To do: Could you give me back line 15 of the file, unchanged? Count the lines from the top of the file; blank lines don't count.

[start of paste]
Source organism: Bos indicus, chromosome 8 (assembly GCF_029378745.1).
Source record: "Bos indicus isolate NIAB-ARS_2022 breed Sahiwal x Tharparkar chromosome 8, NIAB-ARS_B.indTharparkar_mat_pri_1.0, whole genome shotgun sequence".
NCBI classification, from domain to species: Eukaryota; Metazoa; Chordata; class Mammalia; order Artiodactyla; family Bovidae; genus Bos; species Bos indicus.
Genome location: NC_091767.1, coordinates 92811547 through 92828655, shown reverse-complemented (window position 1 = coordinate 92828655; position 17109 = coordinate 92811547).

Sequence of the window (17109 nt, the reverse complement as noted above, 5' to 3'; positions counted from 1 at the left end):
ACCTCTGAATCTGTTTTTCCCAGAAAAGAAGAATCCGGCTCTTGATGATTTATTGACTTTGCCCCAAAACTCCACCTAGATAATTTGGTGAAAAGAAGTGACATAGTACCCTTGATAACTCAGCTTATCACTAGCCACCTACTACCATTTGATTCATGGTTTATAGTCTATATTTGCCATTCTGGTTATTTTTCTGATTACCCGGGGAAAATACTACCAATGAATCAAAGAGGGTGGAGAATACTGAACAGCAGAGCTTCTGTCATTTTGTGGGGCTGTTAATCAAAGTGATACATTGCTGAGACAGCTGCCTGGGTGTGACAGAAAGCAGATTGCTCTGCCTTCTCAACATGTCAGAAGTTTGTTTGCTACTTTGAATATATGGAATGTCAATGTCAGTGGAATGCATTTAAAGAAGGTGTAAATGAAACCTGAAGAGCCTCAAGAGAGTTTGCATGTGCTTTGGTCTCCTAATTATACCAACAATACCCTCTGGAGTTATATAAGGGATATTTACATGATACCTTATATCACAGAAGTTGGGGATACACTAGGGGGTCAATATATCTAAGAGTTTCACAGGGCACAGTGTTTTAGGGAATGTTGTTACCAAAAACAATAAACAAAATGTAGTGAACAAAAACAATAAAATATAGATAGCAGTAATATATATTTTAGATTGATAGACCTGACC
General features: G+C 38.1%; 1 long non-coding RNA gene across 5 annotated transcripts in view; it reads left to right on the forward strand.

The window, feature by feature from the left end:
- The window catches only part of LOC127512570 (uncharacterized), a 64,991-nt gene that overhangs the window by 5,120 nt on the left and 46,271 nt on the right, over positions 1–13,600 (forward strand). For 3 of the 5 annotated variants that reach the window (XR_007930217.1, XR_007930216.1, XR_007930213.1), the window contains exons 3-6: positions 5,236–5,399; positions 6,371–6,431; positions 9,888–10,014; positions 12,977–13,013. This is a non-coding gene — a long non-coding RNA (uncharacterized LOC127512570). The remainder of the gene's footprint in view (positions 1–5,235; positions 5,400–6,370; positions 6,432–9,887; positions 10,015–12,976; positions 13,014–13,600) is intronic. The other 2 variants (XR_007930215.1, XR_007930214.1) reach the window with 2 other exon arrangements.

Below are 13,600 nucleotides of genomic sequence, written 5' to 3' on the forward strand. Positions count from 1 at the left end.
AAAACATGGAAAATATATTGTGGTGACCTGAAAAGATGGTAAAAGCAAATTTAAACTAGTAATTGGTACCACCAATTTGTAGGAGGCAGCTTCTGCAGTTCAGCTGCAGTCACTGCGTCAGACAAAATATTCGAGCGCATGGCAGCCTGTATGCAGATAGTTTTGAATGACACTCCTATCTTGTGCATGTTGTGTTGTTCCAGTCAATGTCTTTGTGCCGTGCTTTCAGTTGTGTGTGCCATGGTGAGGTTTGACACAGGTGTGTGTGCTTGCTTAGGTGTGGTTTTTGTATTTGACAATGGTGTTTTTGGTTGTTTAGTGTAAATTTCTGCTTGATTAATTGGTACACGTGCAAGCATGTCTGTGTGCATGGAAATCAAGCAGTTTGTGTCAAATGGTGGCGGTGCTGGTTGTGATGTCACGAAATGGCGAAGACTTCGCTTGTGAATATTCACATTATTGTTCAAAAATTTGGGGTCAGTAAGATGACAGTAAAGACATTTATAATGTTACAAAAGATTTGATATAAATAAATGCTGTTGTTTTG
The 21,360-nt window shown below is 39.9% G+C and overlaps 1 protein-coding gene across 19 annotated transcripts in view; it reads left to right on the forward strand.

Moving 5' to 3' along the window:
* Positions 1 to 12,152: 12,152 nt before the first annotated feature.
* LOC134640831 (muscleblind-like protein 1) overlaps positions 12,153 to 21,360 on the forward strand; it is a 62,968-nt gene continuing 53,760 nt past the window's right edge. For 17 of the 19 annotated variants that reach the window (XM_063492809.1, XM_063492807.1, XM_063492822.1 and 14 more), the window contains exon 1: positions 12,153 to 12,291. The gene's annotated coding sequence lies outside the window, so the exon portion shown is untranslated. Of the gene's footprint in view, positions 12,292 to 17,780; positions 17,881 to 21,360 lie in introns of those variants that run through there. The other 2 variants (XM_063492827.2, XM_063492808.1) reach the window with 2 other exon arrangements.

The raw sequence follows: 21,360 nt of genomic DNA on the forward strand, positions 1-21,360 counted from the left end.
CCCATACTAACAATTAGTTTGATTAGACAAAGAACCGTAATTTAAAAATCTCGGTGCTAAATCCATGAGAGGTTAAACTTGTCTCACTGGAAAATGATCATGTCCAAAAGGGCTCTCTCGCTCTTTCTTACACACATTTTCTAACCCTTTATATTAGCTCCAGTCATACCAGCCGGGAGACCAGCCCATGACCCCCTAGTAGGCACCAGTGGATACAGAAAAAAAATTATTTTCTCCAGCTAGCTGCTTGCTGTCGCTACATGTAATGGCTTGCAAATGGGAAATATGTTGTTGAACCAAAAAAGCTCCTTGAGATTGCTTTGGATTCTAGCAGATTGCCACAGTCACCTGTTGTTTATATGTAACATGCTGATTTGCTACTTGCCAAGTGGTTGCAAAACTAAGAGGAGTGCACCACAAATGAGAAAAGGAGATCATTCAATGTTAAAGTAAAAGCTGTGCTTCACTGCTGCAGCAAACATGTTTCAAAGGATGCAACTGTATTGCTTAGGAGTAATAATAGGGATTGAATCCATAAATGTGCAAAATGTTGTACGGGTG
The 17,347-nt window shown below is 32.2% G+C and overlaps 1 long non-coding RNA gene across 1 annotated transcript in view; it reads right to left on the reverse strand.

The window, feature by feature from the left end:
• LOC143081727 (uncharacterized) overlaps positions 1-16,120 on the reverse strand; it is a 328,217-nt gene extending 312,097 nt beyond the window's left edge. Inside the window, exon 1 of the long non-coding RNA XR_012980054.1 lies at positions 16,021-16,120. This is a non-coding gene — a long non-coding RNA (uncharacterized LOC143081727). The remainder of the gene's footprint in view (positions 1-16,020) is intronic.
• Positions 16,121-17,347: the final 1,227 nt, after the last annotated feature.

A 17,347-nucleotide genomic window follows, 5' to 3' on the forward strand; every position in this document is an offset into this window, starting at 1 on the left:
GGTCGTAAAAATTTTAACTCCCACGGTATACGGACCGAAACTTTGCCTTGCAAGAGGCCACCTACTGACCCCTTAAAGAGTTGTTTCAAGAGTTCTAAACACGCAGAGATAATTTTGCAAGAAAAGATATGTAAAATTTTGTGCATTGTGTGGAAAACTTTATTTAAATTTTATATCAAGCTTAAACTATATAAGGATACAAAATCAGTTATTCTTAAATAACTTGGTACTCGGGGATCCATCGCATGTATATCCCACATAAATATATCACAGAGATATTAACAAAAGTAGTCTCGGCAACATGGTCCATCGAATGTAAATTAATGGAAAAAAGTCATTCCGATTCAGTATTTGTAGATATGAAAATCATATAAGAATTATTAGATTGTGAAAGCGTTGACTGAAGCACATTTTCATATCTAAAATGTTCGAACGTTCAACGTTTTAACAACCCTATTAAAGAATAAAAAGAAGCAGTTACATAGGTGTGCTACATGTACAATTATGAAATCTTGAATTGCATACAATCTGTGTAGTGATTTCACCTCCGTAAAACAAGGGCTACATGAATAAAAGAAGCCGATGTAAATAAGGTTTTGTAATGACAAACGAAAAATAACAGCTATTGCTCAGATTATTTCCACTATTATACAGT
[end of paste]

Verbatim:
* LOC134640831 (muscleblind-like protein 1) overlaps positions 12,153 to 21,360 on the forward strand; it is a 62,968-nt gene continuing 53,760 nt past the window's right edge. For 17 of the 19 annotated variants that reach the window (XM_063492809.1, XM_063492807.1, XM_063492822.1 and 14 more), the window contains exon 1: positions 12,153 to 12,291. The gene's annotated coding sequence lies outside the window, so the exon portion shown is untranslated. Of the gene's footprint in view, positions 12,292 to 17,780; positions 17,881 to 21,360 lie in introns of those variants that run through there. The other 2 variants (XM_063492827.2, XM_063492808.1) reach the window with 2 other exon arrangements.